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Question: What is the process of bioremediation?
This is a particularly good question, especially in light of the increasing need to reclaim and reuse old industrial sites, and the need to deal with industrial accidents such as the recent Gulf of Mexico oil spill. Bioremediation is the use of living organisms to remove toxic or otherwise undesirable contaminants from the environment. At present bioremediation is best developed in the use of bacteria to remove hydrocarbon contaminants in the soil and ground water – e.g. from gasoline, oil, and solvent spills. In some cases the naturally occurring bacteria in the soil can be used, with the bacteria utilizing the hydrocarbon as "food", breaking it down to carbon dioxide and water. Fertilizers supplying the nitrogen and phosphorous (often limiting nutrients) may be applied to encourage the growth of the bacteria. In other cases the contaminated area is seeded with special strains of bacteria selected for their ability to break down the contaminants. It has also become apparent in recent years that interaction of the bacteria and soil fungi and green plants often improves the rate of contaminant removal. Applied bacteria and fertilizer have also been used, with varying success, to the clean-up of marine oil spills.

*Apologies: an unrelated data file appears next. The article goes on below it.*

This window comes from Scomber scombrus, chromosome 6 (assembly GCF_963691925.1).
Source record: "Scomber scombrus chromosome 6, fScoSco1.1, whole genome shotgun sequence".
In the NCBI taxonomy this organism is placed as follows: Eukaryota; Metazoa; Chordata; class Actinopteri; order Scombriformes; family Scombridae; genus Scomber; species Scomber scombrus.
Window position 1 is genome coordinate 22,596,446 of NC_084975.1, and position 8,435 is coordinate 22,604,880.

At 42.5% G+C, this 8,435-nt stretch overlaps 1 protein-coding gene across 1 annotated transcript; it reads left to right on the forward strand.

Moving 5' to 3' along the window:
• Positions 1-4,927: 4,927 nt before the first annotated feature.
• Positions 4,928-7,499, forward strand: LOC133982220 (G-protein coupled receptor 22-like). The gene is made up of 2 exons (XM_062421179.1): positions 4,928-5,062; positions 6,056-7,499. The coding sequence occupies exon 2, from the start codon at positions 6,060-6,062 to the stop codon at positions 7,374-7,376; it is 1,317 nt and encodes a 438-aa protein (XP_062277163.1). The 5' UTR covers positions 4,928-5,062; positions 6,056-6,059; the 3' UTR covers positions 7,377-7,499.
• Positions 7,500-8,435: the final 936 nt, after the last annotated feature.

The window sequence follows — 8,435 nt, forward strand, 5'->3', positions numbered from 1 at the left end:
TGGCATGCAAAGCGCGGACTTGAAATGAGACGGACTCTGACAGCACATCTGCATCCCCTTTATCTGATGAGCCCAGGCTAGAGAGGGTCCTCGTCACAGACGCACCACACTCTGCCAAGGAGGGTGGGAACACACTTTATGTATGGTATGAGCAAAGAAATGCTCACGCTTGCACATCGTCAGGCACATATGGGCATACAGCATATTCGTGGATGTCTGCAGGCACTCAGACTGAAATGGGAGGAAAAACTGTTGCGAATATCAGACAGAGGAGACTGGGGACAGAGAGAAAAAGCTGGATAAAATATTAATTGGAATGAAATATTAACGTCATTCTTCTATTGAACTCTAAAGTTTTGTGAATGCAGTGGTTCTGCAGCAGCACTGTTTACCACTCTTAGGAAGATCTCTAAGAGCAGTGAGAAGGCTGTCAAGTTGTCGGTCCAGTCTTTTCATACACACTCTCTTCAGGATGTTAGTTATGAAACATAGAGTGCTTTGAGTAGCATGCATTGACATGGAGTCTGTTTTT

Bioremediation is also being explored as a way to remove toxic heavy metal contaminants, such as mercury, cadmium, zinc, and lead, from soil. Such contaminants may be naturally occurring, or be the result of industrial operations such as mining and smelting. Bacteria are not effective in this instance. Instead plants that "hyperaccumulate" the undesirable metal are being studied ('phytoremediation"). The plants are sown on the contaminated ground. As they grow they take up the metal ions from the soil, reducing the metal concentration in the soil while accumulating it in their tissues. The plants are then harvested, and disposed of in a suitable manner. Alternatively, the metal may be recovered from the harvested plant material.
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